And format your email in a clear way – forget about long paragraphs (even if they’re super interesting, you risk losing a lot of attention) and super long sentences.
Don’t be afraid to try something different – there really isn’t a one-size-fits-all. Test different kinds of copy to see what works for your customers.
When should I send follow up emails?
I recommend following a simple principle – send a follow up email whenever there is an information need that justifies sending one. Obviously, you should always consider your target audience preferences and use common sense.
Those information needs vary from company to company and depend on whether you operate in a B2B or B2C environment. Here are a few common examples:
B2C follow up emails
- Welcome email: an email sent whenever a new person joins your email marketing list. You can use this email to show the new subscribers what they can expect from your email marketing program.
You can use the email welcome series to onboard new customers. Here’s a blog explaining how to do it right: How to Onboard New Customers with Welcome Emails
- Thank you email: there are a lot of reasons to send a thank you email. Maybe someone has bought your product or took part in an event that you organized? Follow up to get valuable feedback that will help you improve your customer experience.
- Outreach follow up: these are tough nuts to crack. Here’s what Ada Durzyńska, GetResponse blog’s editor has to say:
As the blog’s editor, I receive hundreds of outreach emails every day and, what’s more surprising, two times as many follow-up emails. Why is that? Well, many times, people want to follow up too quickly, sometimes following up two times on an email sent 10 minutes earlier.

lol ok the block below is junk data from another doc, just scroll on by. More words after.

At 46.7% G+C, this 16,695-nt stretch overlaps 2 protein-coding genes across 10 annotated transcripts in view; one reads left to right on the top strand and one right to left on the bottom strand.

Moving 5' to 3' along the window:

It’s only natural for a person to want to know if their email has been read, and to want answers ASAP. But, give the person you reach out to some more time to read your email and familiarize themselves with your offer. If you want to follow up quickly, wait at least a few hours. If it’s not an urgent matter – the soonest you should follow up is the next day.
Remember to always attach the previous outreach message in your follow up in a way you find suitable (forward, reply, or as an attachment).
As for the email’s copy – make it sound kind, light-hearted, and be patient. Try to include a question in your follow up email, it’s harder for the reader to skip. So, for example, switch the usual “Just making sure you saw this” for something just a bit more engaging, like “What do you think of my offer?”, or even something as straightforward as “is the silence a ‘no’?“.
Also, while making the email as unobtrusive for the reader as you can, don’t be overmodest. A good “I’m following up on this email, because it’s worth not giving up!” will take you further than “I know you’re probably too busy to read such emails, and I really don’t want to bother you…“. And, for the sake of being nice to others, skip the “are you alive?!” and “I’m CC’ing all your management on this email”.
Make the subject line stand out, because the more creative you get, the better chances are you’re going to get a reply, either positive or negative. Just to be clear, “A quick follow up” is the subject line of (probably) 99% of follow up emails.
Ada Durzyńska, GetResponse blog’s editor
- Free-trial follow up: if you provide a SaaS product, you probably offer a free-trial period when people can test if it provides a solution to their problems. Send at least one follow up email during the fee-trial in order to monitor customer satisfaction.
- Product campaign follow up: so you’ve launched a promo campaign for a new product. Track conversion and send a follow up email to those who visited the landing page.
- Customer satisfaction survey: ask your customers if they are satisfied with your product and the overall experience. You can send a simple follow up email with an NPS score. Segment contacts based on the perception of your business and personalize further communication. E.g., find out what’s bothering the unhappy ones, what you can do to improve the customer experience, ask the happy one for a testimonial.